Indication for treatment of PVS
The treatment indication was symptomatic PVS with narrowing more than 70% in a single stenosis or 60% in multiple ipsilateral stenoses. A lung perfusion scan using MRI was not performed in every case. Therefore, the evidence of a perfusion deficit was not obligatory.
PTA and stent implantation procedures were performed under deep propofol sedation. One case of PTA is illustrated in Figure 2. For vascular access, 2 femoral venous sheaths (11 and 8 F) and a 4-F arterial sheath for invasive RR-interval monitoring were used. After transseptal puncture, a steerable sheath (Agilis Sheath, St. Jude Medical/Abbott, St. Paul, Minnesota) was introduced into the left atrium. A 5-F multipurpose catheter was advanced over a 0.035-inch guidewire to the ostium of the affected PV. Contrast-enhanced venography was performed for confirmation and characterization of the stenosis. In cases of totally occluded PVs, angiography was undertaken by antegrade angiography via the pulmonary artery. In some cases, targeting of totally occluded PVs was supported by a 3-dimensional mapping system and a shell of the reconstructed left atrial anatomy (13). In these cases, existing computed tomographic or MRI data of the anatomy before the stenosis were helpful to plan the procedures of recanalization.
Intubation of PV and crossing of stenosis was supported by different guidewires depending on the degree of stenosis and the operator’s discretion (e.g., Supra Core [Abbott Vascular, Santa Clara, California], Glidewire [Terumo, Tokyo, Japan]). Balloon venoplasty was done by positioning an appropriately sized balloon at the point of maximal stenosis and inflating to a median pressure of 10 atm for 30 to 60 s (e.g., Admiral, Medtronic, Minneapolis, Minnesota). Success of dilation was assessed by contrast injection.
Usually, the first step of the treatment protocol was PTA. In case of insufficient dilation, a balloon with the next larger size or a different design (cutting balloon) was chosen. After challenging PTA with multiple balloons or early recoil of the PV, a stent was implanted even in the first procedure. Self-expanding stents were not applied, because of the high recoil forces of the stenotic PV. Because of the larger lumen of the PV, stents for coronary arteries were not used. Instead, stents for peripheral vascular treatment were used off-label. Residual narrowing of <10% to 20% was accepted as an endpoint of the procedure.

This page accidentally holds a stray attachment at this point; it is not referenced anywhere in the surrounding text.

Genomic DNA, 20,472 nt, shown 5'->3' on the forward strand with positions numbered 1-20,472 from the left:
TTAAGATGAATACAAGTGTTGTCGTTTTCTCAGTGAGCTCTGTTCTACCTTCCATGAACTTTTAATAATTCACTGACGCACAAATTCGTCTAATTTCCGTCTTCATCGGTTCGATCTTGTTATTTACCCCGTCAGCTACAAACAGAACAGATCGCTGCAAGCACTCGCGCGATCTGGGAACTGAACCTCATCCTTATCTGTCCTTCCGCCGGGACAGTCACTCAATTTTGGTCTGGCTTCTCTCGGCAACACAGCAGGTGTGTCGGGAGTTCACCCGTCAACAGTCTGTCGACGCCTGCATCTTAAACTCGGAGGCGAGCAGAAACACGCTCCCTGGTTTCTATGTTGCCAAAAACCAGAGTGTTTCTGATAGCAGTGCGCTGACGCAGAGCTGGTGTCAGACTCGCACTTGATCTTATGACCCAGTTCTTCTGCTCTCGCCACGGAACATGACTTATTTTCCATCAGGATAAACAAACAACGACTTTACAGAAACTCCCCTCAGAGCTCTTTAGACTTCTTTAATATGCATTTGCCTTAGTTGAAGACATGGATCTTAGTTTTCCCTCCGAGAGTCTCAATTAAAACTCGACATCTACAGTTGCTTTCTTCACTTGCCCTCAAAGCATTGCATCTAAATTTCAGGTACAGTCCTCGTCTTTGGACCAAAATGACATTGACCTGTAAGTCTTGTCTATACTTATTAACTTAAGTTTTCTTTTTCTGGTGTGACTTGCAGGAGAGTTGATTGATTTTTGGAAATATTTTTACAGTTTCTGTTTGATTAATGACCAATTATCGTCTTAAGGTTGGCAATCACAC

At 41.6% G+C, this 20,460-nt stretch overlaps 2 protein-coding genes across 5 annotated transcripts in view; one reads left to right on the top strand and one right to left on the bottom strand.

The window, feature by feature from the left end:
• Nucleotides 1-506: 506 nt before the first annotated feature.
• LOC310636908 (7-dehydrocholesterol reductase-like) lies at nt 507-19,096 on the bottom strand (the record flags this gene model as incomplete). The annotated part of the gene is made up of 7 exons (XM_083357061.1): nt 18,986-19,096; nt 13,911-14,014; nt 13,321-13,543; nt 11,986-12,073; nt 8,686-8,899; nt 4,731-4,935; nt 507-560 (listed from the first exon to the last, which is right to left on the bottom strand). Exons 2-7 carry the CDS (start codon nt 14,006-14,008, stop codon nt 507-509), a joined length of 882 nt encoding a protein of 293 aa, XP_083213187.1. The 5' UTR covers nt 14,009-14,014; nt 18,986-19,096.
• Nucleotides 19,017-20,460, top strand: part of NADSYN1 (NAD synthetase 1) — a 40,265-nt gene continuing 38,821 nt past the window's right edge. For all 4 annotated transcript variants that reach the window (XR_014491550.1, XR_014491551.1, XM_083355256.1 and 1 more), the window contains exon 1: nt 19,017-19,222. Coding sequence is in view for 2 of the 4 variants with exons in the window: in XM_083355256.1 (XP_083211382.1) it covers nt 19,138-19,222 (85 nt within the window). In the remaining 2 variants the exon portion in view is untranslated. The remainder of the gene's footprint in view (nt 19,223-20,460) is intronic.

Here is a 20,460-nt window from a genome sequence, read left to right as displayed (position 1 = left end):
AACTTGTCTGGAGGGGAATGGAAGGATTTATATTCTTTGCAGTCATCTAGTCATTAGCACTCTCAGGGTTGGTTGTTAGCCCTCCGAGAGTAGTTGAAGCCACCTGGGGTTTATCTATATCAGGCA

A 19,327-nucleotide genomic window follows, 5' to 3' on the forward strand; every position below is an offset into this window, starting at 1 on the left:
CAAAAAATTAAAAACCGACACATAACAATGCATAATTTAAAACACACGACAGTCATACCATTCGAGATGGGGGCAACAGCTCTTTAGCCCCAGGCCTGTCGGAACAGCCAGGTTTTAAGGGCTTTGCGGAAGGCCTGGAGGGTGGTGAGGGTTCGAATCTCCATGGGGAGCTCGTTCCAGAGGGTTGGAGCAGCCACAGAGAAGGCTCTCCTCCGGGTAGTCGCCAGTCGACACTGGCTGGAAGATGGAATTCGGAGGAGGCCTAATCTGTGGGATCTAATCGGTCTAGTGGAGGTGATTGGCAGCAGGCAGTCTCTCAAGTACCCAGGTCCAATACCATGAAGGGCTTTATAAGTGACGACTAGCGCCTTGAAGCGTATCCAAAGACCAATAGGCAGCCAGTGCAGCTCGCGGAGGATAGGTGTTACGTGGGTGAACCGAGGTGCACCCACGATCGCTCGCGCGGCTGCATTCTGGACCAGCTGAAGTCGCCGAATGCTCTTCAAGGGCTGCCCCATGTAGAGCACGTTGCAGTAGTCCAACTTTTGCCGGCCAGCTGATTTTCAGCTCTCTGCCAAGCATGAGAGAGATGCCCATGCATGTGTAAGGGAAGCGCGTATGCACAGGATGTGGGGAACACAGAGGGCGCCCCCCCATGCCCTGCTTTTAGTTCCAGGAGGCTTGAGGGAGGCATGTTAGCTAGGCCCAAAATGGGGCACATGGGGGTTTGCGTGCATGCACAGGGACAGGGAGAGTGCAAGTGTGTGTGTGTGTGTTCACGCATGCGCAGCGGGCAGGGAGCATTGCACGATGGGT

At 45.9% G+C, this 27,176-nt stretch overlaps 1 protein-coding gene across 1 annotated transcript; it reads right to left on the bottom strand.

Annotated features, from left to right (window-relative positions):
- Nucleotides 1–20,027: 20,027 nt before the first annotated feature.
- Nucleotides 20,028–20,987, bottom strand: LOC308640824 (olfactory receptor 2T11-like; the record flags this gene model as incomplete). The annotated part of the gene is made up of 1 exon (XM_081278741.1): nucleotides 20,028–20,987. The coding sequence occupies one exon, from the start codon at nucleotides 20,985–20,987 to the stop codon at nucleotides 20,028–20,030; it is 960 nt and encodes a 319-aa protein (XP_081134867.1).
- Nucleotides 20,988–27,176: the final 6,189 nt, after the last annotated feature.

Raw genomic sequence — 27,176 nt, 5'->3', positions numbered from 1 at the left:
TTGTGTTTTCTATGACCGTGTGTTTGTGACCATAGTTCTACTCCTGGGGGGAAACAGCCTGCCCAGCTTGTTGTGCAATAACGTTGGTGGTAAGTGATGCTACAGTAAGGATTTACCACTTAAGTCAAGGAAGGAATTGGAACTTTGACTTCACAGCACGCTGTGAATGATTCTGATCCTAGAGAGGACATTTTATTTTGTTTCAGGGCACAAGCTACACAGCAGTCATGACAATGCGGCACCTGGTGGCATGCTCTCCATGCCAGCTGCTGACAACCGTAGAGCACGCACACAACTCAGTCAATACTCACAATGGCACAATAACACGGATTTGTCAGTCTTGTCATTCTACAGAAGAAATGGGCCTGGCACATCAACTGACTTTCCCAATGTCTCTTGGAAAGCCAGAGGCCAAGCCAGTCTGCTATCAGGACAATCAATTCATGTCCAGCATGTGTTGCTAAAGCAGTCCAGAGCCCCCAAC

During the procedure, anticoagulation with a target active clotting time of 250 s was maintained by application of heparin. Intracardiac ultrasound guidance was not used.
The post-procedural anticoagulation regimen contained additional therapy with aspirin 100 mg/day for 4 weeks and clopidogrel 75 mg/day for 6 months in addition to current anticoagulation with vitamin K antagonists (target international normalized ratio 2.0 to 3.0) or direct oral anticoagulant agents in reduced doses.
The occurrence and degree of restenosis were registered by performing follow-up imaging. Restenosis of the previously intervened PV was defined as narrowing more than 70%.
All statistical tests were performed using SPSS version 20.0 (SPSS, Chicago, Illinois). Each categorical variable is expressed as number and percentage of patients. Continuous data are reported as mean ± SD. Follow-up time is given as median (interquartile range). The groups were compared using the chi-square test or Fisher exact test for categorical variables and the Wilcoxon rank sum test for continuous variables. Survival free from restenosis was estimated by cross-tabulation because of the small number of events. A 2-sided p value < 0.05 was considered to indicate statistical significance.
From January 2004 to September 2017, a total of 11,103 ablation procedures with PVI were performed at our institution, consisting of 10,971 catheter interventional RFAs and cryoballoon ablations, 115 intraoperative RFAs, and 17 hybrid PVI procedures as a combination of catheter interventional endocardial and surgical epicardial ablation.
Overall, 105 patients with a total of 172 PVS were registered. Eighty-seven of the index ablation procedures leading to PVS (83%) were performed at our institution, and 18 patients (17%) were referred with the diagnosis of PVS from an external hospital (Figure 1). There were no cases of PVS after cryoballoon ablation.
Overall rate of PVS
The total PVS rate for ablation of AF was 0.78% (87 of 11,103) and 0.74% (81 of 10,971) if surgical cases were excluded. There was no difference between the PVS rate during the transesophageal echocardiographic screening period in comparison with the period without routine screening (9 of 1,223 [0.74%] vs. 72 of 9,880 [0.73%], p = NS).
Treatment for PVS
Thirty-nine of 105 patients (37%) with PVS were treated with a total of 84 catheter interventional procedures. The distribution was 68 PTAs (81%) and 16 stent implantations(19%). Seven of the 16 stent implantations (44%) were done as primary stenting. The remaining 9 (56%) were stent implantations in a second instance after PTA with restenosis or in 1 case for acute management of PTA-induced PV rupture.
The baseline characteristics of the patients are shown in Table 1. The patients were predominantly men (60%) and had a mean age of 62.1 ± 9 years. The patients in the PTA group presented more frequently with arterial hypertension and had significantly higher CHA2DS2-VASc scores. The other cardiovascular risk factors and the left ventricular ejection fraction were well balanced between the groups.